And don’t be too hard on the “centres/centers”. It is the fault of the American English spellchecker.

        • Herman Schroder?

          Except my case is stronger. Cheers.

  • SweetAz

    Its simple really, a fish rots from the head. The ANC is the head of the country and we can all smell the stench. Likewise, SARU is in charge of rugby and the same stench is apparent. Both these “heads” are supported and perpetuated by legions of incompetents, hangers-on and “buddies” with the last link in the chain the hapless voter/rugby supporter.

    In both cases, the real lovers and builders of each entity, et al Rugby and South Africa are now reduced to such small minorities that we really have no influence and are at the mercy of the great unwashed. It is, in fact, an irreparable situation and Bok rugby has not yet reached its nadir. We are not even on the same planet as the AB’s, never mind the same league and this situation will not improve due to the macro factors beyond our control. i.e. The Big Vrot Fish.

    I have mentioned a few times on this forum a guy named “Rugga Bugga” with his Youtube Chanel,–I don’t know him or have any affiliation with him but he posts a lot of sense and some great video’s, here is his Top Twenty WORLD Schoolboy teams.

    https://www.youtube.com/watch?v=_QxWc7CcJ8s

    Note who is number one and you will see the comments mostly agree with him, some of them even Kiwi’s and Arsies. The fact is that at Schoolboy First 15 level the two Rotten Fish Heads have limited influence. They can’t force schools to do anything and Schools employ competent people,—unlike the two mentioned entities. The result,—a largely merit-driven system manifesting in the best Schoolboy Rugby Teams on the planet. Unfortunately, at the next level up, National Age Group Rugby the influence of the rotten fishes take over and the decay sets in.
    In the words of the immortal and beneficent Winnie,—” Its time we take our matches and tyres and liberate Rugby”

  • Christo

    Sweetaz you talk the most sense I’ve seen in years. I fully agree with you.

  • Barry Smith

    To answer the question asked, I would have to go with Zelim. The day we do not compare our selves to the top team in the world is the day the doors should be locked and the key chucked in the ocean.

    • SweetAz

      I think that ship sailed a while ago,—Titanic was its name if I’m not mistaken.

  • Herman Schroder?

    The AB’s are 14.17 ranking points ahead of us. That is the difference between us and the 18th ranked Uruguayan team. That puts into perspective just how far behind the AB’s we really are. Of course I may be being a bit unkind to Uruguay here I’m sure even they’ll give us a run for our money..

    • Herman Schroder?

      Correction to above ( no coffee in the house ). Should read 13.17 ranking points above us and Romania as the equivalent. Cheers.

      • Chris Mouton

        Yeah, as I mentioned above, there’s a hell of a lot more needed than 1% improvement before the Boks can become threats again. To be honest, maybe I should go out for a coffee during the game in order to spare myself the pain. With no coffee in your house I assume that’s your strategy? LOL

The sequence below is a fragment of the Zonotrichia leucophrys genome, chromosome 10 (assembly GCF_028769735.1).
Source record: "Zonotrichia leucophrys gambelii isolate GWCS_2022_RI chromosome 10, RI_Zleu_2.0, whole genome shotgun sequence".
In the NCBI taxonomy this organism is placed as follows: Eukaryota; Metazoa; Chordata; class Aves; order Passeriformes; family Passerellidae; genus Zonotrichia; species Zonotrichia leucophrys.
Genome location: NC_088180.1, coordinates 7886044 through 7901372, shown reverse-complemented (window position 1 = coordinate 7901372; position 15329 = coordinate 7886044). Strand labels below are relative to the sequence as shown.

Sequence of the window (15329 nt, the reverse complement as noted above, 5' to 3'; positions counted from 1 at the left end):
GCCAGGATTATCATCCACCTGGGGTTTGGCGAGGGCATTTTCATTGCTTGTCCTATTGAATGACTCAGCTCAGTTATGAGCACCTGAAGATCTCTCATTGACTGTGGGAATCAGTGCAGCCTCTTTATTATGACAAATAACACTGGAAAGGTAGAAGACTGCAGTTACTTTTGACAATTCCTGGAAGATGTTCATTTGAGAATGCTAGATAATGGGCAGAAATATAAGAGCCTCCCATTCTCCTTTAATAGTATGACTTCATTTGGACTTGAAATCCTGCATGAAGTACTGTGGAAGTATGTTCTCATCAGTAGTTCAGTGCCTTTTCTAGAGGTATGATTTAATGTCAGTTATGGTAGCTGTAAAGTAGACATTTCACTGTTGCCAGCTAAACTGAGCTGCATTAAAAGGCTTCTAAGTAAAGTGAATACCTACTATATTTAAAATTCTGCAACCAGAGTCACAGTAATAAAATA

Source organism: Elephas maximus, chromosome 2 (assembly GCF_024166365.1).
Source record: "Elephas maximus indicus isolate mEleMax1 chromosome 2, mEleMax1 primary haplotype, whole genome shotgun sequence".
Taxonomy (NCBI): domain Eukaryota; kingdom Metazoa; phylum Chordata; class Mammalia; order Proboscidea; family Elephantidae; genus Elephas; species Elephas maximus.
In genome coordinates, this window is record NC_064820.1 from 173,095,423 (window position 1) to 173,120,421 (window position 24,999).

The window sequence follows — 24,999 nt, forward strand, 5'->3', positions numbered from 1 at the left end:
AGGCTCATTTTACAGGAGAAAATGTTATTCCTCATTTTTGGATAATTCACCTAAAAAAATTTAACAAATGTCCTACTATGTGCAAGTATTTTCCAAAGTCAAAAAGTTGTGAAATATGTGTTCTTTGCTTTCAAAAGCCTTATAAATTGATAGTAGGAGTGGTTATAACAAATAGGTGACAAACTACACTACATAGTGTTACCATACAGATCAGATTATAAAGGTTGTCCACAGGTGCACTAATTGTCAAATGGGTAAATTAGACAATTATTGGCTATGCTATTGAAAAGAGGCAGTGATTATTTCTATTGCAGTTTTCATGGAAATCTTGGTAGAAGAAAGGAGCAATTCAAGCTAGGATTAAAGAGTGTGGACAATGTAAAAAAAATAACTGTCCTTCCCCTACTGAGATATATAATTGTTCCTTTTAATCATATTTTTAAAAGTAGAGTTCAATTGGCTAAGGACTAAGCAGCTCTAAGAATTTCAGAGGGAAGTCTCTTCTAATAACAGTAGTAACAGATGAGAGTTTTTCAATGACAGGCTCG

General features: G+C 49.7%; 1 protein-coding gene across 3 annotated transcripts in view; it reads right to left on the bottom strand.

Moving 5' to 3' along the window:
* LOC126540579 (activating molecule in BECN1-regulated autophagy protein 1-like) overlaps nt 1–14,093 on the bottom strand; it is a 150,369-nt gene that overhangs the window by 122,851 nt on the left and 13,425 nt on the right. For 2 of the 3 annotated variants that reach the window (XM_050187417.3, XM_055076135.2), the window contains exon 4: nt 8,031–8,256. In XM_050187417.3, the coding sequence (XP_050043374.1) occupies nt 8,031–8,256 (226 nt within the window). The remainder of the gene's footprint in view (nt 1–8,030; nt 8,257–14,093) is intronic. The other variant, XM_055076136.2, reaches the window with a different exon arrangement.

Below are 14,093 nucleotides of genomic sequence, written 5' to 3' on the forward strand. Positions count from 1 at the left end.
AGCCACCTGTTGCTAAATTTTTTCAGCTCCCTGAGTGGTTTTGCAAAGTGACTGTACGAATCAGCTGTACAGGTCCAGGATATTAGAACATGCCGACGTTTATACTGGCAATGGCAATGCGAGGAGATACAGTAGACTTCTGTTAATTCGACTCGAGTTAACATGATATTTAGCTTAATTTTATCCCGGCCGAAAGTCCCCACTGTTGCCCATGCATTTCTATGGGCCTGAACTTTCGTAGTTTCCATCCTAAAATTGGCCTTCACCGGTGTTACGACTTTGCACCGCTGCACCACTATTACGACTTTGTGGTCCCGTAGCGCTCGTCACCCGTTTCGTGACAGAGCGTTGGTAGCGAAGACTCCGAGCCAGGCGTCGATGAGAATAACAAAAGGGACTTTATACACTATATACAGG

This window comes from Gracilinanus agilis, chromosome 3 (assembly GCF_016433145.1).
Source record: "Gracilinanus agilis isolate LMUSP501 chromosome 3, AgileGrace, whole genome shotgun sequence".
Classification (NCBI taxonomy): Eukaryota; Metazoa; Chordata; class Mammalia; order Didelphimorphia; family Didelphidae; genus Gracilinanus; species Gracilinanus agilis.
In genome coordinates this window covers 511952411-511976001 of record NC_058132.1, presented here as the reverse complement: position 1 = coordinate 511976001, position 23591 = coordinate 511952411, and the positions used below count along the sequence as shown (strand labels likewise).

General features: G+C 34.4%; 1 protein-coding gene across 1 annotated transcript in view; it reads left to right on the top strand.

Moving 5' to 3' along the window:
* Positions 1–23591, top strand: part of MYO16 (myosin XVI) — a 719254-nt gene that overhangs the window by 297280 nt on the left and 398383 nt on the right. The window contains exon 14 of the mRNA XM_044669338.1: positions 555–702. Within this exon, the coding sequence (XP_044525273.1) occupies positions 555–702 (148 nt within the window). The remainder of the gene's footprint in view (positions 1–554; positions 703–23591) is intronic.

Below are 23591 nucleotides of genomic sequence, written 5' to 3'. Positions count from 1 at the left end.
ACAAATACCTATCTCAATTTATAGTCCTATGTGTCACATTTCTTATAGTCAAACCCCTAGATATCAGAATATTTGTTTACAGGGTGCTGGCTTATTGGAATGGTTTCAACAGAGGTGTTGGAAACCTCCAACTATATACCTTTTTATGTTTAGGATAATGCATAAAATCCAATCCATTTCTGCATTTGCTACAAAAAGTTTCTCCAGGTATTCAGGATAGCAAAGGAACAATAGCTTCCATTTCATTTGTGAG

• Herman Schroder?

          Have one on me. Cheers.

  • humblepie

    I made a decision to tape the game on Saturday and watch it later with the remote and fast forward button close by. My Saturday is too precious to waste on stampkar rugby. Fortunately Proudfoot warned us upfront that this is going to be their approach. The stadiums are empty and I suspect so does the TV audiences. Some time ago I stopped watching the First XV TV show due to its incredibly superficial and poor quality. They are on par with the Springbok concoction.
    I am more keen to watch Curry cup and look forward to Superrugby 2019.

    • Evan Snyman

      So, admit it, you watched all 83 minutes, and even rewound sections to watch them again?

      So many of the comments above have merit, our coaching structures in this country are woefully inept and there is no obvious succession plan that allows top school coaches to hope to make it to the next level. Schoolboy rugby remains the source of our success, but there is little future for them in this country to make a living especially now that we have culled the number of professional contracts. Politics in sport and the many historical rivalries continue to divide our sport.

      And yet, I can only hope to fulfil my role as a supporter (a critical one at that, but still a supporter). So having cancelled my DSTV subscription (which I only had so that we could watch sport), I trundled off with my 10-year-old to our local, and sat and shouted and chewed nails together with a guy named Richard who I only know on Saturdays, and several other regulars. Because it is all I can do – support.

      I’ll admit it – the fact that we won even convinced me to brave Ellis Park and shout loudly for the Streeptruie that afternoon. (Was it just me, or did Province have more support in the stadium than the Lions did?)

    • SweetAz

      Good move, you can even just delete it if it goes really badly and all your aggravation and time saved.

Comments are closed.